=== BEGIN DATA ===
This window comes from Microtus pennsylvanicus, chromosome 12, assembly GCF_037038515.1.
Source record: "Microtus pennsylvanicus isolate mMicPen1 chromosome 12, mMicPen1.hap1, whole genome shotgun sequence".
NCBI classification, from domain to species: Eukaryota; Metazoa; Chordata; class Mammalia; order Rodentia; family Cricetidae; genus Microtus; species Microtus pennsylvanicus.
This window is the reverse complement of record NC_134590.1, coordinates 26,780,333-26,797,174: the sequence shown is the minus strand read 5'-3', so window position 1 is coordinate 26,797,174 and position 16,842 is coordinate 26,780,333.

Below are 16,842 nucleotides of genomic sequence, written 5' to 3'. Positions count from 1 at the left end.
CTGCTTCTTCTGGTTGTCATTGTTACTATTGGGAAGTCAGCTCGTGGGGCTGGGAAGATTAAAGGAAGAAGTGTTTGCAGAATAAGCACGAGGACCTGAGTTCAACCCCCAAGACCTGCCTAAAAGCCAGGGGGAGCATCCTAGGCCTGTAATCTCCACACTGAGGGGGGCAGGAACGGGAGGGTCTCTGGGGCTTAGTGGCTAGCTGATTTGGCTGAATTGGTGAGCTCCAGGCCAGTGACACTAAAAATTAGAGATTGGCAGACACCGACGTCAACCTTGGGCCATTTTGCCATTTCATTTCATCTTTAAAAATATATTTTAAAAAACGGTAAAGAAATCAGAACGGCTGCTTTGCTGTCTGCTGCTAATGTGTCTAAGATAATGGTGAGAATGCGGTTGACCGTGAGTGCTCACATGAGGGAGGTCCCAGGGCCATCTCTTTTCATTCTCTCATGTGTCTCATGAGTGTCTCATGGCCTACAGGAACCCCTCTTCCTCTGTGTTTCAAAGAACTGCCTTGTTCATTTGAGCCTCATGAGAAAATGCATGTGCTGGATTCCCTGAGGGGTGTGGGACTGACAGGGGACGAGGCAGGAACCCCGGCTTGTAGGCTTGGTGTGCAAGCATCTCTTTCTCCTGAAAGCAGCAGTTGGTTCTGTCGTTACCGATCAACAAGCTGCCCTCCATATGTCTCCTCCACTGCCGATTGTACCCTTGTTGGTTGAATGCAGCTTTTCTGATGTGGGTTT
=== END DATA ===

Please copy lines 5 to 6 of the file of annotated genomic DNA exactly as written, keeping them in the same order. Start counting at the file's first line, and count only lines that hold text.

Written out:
Below are 16,842 nucleotides of genomic sequence, written 5' to 3'. Positions count from 1 at the left end.
CTGCTTCTTCTGGTTGTCATTGTTACTATTGGGAAGTCAGCTCGTGGGGCTGGGAAGATTAAAGGAAGAAGTGTTTGCAGAATAAGCACGAGGACCTGAGTTCAACCCCCAAGACCTGCCTAAAAGCCAGGGGGAGCATCCTAGGCCTGTAATCTCCACACTGAGGGGGGCAGGAACGGGAGGGTCTCTGGGGCTTAGTGGCTAGCTGATTTGGCTGAATTGGTGAGCTCCAGGCCAGTGACACTAAAAATTAGAGATTGGCAGACACCGACGTCAACCTTGGGCCATTTTGCCATTTCATTTCATCTTTAAAAATATATTTTAAAAAACGGTAAAGAAATCAGAACGGCTGCTTTGCTGTCTGCTGCTAATGTGTCTAAGATAATGGTGAGAATGCGGTTGACCGTGAGTGCTCACATGAGGGAGGTCCCAGGGCCATCTCTTTTCATTCTCTCATGTGTCTCATGAGTGTCTCATGGCCTACAGGAACCCCTCTTCCTCTGTGTTTCAAAGAACTGCCTTGTTCATTTGAGCCTCATGAGAAAATGCATGTGCTGGATTCCCTGAGGGGTGTGGGACTGACAGGGGACGAGGCAGGAACCCCGGCTTGTAGGCTTGGTGTGCAAGCATCTCTTTCTCCTGAAAGCAGCAGTTGGTTCTGTCGTTACCGATCAACAAGCTGCCCTCCATATGTCTCCTCCACTGCCGATTGTACCCTTGTTGGTTGAATGCAGCTTTTCTGATGTGGGTTT